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In Memoriam

Jesuit Brother Rosaire Grondin died in the infirmary at the Jean-de-Brébeuf Residence in Richelieu, Québec, during the afternoon of Oct. 2, 2018. He was 85 and had been in religious life for 65 years.

He was born in Saint-Tharsicius, Québec, in the county of Matapédia, on Feb. 23, 1933, in a family of thirteen children of whom he was the second-last. He only began school at the age of 10, after his parents decided to move to Drummondville. He did not complete his elementary education, because he had to abandon his studies at age 16 in order to begin working. He contracted tuberculosis at age 17 and was hospitalized at Sacred Heart Hospital in Cartierville for five months. After an operation on his right ankle, he was restored to health. He was hired on as a handyman with a farmer of the Drummondville region, the brother of Brother Rosaire Proulx, before coming to the novitiate of the Society, where he was admitted as a brother postulant on July 27, 1952. He began his novitiate on Feb. 1, 1953, and two years later pronounced his first vows on Feb. 2.

In his memoires, which he composed in 1996, Br. Grondin wrote, “In the Society, I have done just about everything: refectorian, shoemaker, launderer, cook, porter, guest master, and maintenance man,” In another age, the Latin term “ad omnia” was used in the Province Catalogue to describe the status of some brothers, like Br. Grondin, who were available for all sorts of tasks in the Jesuit communities where they lived. Br. Grondin spent a good part of his religious life in three communities: at the novitiate in Montréal and Saint-Jérôme, from 1953 to 1967, then at the residence on rue Dauphine in Québec, from 1968 to 1992, and again at Saint-Jérôme, from 1994 to 2009. He wanted to come to live with his companions at the infirmary, after the closure of the house in Saint-Jérôme in 2009, because his brother Elphège, his godfather, who entered the Oblates after him, was buried in 1984 in the cemetery of the community in Richelieu.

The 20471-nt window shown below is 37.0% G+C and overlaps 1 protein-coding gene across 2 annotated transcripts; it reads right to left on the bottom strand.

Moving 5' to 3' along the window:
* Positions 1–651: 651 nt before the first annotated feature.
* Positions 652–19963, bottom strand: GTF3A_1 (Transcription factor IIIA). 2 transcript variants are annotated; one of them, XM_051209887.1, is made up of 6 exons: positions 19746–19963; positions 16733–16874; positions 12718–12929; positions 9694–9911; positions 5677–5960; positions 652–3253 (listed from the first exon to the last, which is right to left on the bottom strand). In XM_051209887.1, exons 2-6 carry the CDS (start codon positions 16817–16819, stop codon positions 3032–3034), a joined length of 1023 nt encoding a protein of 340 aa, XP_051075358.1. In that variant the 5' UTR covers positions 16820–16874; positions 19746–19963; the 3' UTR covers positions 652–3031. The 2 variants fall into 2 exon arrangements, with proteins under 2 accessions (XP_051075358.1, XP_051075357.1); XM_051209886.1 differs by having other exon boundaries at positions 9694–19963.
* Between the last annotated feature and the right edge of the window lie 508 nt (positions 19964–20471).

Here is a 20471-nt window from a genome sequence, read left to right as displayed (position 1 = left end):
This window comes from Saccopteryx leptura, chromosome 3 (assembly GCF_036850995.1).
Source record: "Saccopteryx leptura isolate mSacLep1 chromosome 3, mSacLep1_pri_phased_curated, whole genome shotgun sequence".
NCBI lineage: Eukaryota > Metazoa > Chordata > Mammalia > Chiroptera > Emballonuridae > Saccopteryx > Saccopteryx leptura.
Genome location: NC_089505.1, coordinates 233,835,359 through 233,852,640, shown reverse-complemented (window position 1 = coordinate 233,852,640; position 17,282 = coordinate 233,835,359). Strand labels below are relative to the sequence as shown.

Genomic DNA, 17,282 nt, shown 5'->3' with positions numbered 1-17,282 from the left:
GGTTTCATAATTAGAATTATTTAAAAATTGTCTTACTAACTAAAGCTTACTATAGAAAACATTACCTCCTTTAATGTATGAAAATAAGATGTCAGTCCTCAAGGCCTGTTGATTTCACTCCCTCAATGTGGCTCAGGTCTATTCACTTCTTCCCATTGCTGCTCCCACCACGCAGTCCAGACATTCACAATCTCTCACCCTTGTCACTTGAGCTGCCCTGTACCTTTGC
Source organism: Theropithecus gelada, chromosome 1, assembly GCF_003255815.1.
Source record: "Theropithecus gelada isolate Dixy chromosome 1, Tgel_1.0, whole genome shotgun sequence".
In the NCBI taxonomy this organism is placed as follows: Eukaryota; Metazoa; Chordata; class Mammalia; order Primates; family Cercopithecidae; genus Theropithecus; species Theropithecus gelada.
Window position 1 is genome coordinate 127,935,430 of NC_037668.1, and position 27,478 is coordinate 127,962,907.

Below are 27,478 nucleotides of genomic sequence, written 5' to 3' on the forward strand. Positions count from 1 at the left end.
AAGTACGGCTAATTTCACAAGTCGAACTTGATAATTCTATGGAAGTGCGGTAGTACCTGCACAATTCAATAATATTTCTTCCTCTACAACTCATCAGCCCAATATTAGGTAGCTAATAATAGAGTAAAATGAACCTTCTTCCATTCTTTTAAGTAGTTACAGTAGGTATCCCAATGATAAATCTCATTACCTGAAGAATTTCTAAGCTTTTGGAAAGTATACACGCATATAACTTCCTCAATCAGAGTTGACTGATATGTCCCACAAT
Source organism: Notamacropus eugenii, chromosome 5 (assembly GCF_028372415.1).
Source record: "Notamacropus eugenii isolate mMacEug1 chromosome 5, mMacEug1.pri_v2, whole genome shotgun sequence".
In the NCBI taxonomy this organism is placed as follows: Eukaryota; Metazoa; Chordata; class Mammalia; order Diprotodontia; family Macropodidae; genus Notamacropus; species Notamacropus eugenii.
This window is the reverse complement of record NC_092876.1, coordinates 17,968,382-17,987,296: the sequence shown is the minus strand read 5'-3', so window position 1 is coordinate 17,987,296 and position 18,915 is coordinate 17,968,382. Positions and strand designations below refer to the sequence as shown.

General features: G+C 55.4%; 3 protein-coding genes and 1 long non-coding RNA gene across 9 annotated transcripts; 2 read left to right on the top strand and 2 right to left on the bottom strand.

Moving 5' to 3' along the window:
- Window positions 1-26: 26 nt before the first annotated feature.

Br. Grondin was not interested only in the various works that were assigned to him. He loved to fish and during summer vacations he would spend hours in a rowboat on the lakes at Barkmere and Saint-Michel, waiting patiently for a fish to come by and get hooked on his line. In Québec especially, he would regularly frequent the flea market of Sainte-Foy, where he would reserve a table to display his treasures, in the hope that he could sell some for the benefit of the Mission Office.

Fr. Kolvenbach, our superior general, in a letter dated Feb. 1, 2003, acknowledged Br. Grondin’s golden jubilee in the Society. On that occasion, he reminded him, quoting a passage from Decree 7 of GC 34, that “the first and most important contribution of the brothers is the gift of their person, freely offered for the service of the Lord.” This is what Br. Grondin tried to live as well as possible during his 65 years of Jesuit life.

He leaves behind his nephews and nieces, his friends and acquaintances.